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Complacency in Chess

This past weekend I learned an interesting lesson. I was playing in the beginning section of the Mind Games Tournament held at Bethel College. Yes, I know my rating on here is much too high for that but my OTB rating is quite low (below 1000 at tournament time). The TD, a fellow team mate from the Indiana State Team Championships, was kind enough to get us a room on the campus for the tournament.

In the intermezzo between Rounds 3 and 4 I have become quite relaxed. At this time I had a score of 2.5/3, including a draw acquired in extreme time trouble against a superior opponent. Needless to say, I was quite content with myself at this point. In the next round I was paired up with another team member from the previously mentioned Team Tournament. My rating was higher then his and my game seemed to be on the mark for the day so I felt no fear. In the opening I began with the Nizmo-Indian Defense and was developing naturally. All the sudden I got some bug that causes insanity in chessplayers. I decided, against all good common sense, to try some tactical tricks on my opponent in the hopes of pulling off a mate with a pawn grab. He was able to defend it quite naturally and all the sudden any hope of a win went out the window. After playing several mediocre moves I ended up in a lost endgame down a rook. At this point I essentially lost first place in my division to the very same opponent. The lessons learned were three-fold.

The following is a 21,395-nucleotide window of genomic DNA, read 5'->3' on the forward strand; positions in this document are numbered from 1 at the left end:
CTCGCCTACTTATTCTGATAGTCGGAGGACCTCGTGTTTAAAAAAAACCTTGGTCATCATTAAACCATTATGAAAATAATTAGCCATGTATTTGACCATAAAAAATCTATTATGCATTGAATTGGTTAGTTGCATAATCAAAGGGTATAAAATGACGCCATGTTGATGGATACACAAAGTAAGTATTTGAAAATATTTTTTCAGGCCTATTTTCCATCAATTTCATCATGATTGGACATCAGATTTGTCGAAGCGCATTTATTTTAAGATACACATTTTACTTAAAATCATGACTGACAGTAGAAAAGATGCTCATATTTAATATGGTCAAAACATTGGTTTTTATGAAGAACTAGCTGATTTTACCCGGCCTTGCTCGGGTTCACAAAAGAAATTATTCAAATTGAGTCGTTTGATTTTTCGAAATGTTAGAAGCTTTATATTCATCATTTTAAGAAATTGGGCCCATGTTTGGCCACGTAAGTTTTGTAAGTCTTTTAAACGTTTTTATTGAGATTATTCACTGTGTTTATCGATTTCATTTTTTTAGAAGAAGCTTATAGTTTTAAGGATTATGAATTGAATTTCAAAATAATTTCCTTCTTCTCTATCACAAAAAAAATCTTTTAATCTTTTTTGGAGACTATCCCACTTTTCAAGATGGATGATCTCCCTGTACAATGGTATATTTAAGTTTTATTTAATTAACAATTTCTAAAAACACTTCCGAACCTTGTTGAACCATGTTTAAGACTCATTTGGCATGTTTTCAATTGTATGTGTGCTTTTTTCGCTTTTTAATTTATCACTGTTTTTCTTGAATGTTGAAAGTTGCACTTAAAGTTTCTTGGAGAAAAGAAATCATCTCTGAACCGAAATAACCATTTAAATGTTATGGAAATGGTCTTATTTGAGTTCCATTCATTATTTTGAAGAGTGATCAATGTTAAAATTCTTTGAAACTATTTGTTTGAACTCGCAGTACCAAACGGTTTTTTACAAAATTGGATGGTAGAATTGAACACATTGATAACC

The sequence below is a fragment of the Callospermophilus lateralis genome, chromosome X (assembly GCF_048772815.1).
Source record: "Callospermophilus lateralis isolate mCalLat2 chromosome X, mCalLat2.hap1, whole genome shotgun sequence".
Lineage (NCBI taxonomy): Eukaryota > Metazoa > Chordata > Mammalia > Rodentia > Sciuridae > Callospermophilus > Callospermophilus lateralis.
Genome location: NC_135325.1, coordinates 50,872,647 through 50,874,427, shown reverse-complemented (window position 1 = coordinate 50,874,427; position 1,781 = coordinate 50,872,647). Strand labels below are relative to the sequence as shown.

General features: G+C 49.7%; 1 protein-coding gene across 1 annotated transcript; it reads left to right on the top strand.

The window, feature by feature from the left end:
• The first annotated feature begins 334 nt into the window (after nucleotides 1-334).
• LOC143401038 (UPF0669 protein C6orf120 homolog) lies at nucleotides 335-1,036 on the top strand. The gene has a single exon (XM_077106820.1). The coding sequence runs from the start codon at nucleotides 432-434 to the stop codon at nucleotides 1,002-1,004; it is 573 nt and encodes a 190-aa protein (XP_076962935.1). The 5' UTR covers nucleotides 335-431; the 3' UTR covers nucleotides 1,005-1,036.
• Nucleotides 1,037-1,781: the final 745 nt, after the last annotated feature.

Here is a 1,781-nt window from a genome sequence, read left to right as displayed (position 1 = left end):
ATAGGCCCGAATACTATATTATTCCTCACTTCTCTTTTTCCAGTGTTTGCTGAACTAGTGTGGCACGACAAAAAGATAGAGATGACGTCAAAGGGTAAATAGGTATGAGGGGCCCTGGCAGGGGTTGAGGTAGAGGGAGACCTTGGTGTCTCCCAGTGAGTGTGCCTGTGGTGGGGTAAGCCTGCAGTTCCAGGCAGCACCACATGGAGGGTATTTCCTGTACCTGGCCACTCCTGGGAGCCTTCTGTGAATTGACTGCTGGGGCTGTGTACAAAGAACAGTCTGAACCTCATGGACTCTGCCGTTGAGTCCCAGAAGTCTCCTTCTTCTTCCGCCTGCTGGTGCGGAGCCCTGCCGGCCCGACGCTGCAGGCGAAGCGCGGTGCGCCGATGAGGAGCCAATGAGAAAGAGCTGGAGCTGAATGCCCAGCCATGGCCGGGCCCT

1. Do not become fixated on you score or the rating. Worry about each game as if your life depended on it.

2. If you have some information on your opponents choice of openings, play accordingly. Some players are notorious for playing the same openings against 1. e4 or 1. d4.

3. Do not become complacent and keep to your plan. Nothing will kill your game with a logicless plan at a quick mate like a sound defense.


Comments


  • 6 years ago

    colly

      Hi,Im wondering if mental fatigue was a factor?What I mean is although you were comfortable with the game your mind needed a break from the normal tactics and variations one would expect.Thats why I like playing players with a low rating,not because I can win (sometimes)!but because anything can happen.They play outside the normal so you have to think outside the normal!

  • 6 years ago

    ChessMaterial

    Hi,

    I assume you did some analysis before entering into the tactics that ended up loosing you the game. To me, it sounds like you lost because of faulty calculation rather than because of complacency (?) I've had similar experiences myself with faulty analysis of variations. I've just written an article on my own chess blog (www.chessmaterial.com) about how, when calculating a variation, I just – quite comically – forgot that knights can move backwards!


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